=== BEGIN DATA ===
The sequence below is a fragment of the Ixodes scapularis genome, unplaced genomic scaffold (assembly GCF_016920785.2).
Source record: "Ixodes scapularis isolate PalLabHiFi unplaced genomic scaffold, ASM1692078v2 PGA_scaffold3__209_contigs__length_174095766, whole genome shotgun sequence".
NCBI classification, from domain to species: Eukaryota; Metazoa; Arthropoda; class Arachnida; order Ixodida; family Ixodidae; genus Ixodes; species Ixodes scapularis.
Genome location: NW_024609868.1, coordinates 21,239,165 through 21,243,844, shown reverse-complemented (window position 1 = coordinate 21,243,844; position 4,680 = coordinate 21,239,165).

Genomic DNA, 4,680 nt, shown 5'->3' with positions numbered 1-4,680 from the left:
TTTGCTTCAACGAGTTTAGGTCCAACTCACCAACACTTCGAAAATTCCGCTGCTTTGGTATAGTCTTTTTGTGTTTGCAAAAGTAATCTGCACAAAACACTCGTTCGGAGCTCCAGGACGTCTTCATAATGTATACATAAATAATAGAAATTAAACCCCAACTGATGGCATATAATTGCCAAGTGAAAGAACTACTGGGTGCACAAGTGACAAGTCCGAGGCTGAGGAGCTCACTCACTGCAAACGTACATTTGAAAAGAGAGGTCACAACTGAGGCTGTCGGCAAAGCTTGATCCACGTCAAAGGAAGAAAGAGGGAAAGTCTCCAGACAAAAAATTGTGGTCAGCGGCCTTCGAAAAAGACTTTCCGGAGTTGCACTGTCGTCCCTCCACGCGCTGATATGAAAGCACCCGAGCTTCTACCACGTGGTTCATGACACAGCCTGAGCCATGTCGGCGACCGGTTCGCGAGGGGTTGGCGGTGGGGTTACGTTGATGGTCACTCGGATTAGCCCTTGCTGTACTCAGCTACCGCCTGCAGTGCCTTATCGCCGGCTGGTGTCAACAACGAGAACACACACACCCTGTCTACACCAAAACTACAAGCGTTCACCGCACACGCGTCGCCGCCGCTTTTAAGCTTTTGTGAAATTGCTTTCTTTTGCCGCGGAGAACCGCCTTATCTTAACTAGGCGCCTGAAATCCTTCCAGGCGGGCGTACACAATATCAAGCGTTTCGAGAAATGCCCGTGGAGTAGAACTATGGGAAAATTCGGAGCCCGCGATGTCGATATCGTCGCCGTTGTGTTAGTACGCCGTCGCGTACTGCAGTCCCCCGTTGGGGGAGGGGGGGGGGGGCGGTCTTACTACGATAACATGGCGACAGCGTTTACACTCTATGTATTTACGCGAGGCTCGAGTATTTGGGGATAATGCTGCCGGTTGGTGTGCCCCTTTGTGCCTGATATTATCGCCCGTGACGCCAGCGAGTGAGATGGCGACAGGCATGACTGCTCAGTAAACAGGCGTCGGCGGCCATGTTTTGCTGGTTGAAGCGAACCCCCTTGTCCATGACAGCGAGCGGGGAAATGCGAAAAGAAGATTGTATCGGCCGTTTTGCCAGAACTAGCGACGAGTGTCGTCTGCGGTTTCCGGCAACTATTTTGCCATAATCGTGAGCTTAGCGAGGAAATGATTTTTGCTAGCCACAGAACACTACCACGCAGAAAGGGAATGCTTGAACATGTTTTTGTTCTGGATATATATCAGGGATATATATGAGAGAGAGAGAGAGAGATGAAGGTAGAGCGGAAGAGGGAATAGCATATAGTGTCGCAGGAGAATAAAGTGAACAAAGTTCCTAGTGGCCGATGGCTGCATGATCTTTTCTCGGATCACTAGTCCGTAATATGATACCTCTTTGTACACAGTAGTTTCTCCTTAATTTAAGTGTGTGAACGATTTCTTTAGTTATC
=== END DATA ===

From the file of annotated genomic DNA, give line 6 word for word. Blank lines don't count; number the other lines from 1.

TTTGCTTCAACGAGTTTAGGTCCAACTCACCAACACTTCGAAAATTCCGCTGCTTTGGTATAGTCTTTTTGTGTTTGCAAAAGTAATCTGCACAAAACACTCGTTCGGAGCTCCAGGACGTCTTCATAATGTATACATAAATAATAGAAATTAAACCCCAACTGATGGCATATAATTGCCAAGTGAAAGAACTACTGGGTGCACAAGTGACAAGTCCGAGGCTGAGGAGCTCACTCACTGCAAACGTACATTTGAAAAGAGAGGTCACAACTGAGGCTGTCGGCAAAGCTTGATCCACGTCAAAGGAAGAAAGAGGGAAAGTCTCCAGACAAAAAATTGTGGTCAGCGGCCTTCGAAAAAGACTTTCCGGAGTTGCACTGTCGTCCCTCCACGCGCTGATATGAAAGCACCCGAGCTTCTACCACGTGGTTCATGACACAGCCTGAGCCATGTCGGCGACCGGTTCGCGAGGGGTTGGCGGTGGGGTTACGTTGATGGTCACTCGGATTAGCCCTTGCTGTACTCAGCTACCGCCTGCAGTGCCTTATCGCCGGCTGGTGTCAACAACGAGAACACACACACCCTGTCTACACCAAAACTACAAGCGTTCACCGCACACGCGTCGCCGCCGCTTTTAAGCTTTTGTGAAATTGCTTTCTTTTGCCGCGGAGAACCGCCTTATCTTAACTAGGCGCCTGAAATCCTTCCAGGCGGGCGTACACAATATCAAGCGTTTCGAGAAATGCCCGTGGAGTAGAACTATGGGAAAATTCGGAGCCCGCGATGTCGATATCGTCGCCGTTGTGTTAGTACGCCGTCGCGTACTGCAGTCCCCCGTTGGGGGAGGGGGGGGGGGGCGGTCTTACTACGATAACATGGCGACAGCGTTTACACTCTATGTATTTACGCGAGGCTCGAGTATTTGGGGATAATGCTGCCGGTTGGTGTGCCCCTTTGTGCCTGATATTATCGCCCGTGACGCCAGCGAGTGAGATGGCGACAGGCATGACTGCTCAGTAAACAGGCGTCGGCGGCCATGTTTTGCTGGTTGAAGCGAACCCCCTTGTCCATGACAGCGAGCGGGGAAATGCGAAAAGAAGATTGTATCGGCCGTTTTGCCAGAACTAGCGACGAGTGTCGTCTGCGGTTTCCGGCAACTATTTTGCCATAATCGTGAGCTTAGCGAGGAAATGATTTTTGCTAGCCACAGAACACTACCACGCAGAAAGGGAATGCTTGAACATGTTTTTGTTCTGGATATATATCAGGGATATATATGAGAGAGAGAGAGAGAGATGAAGGTAGAGCGGAAGAGGGAATAGCATATAGTGTCGCAGGAGAATAAAGTGAACAAAGTTCCTAGTGGCCGATGGCTGCATGATCTTTTCTCGGATCACTAGTCCGTAATATGATACCTCTTTGTACACAGTAGTTTCTCCTTAATTTAAGTGTGTGAACGATTTCTTTAGTTATC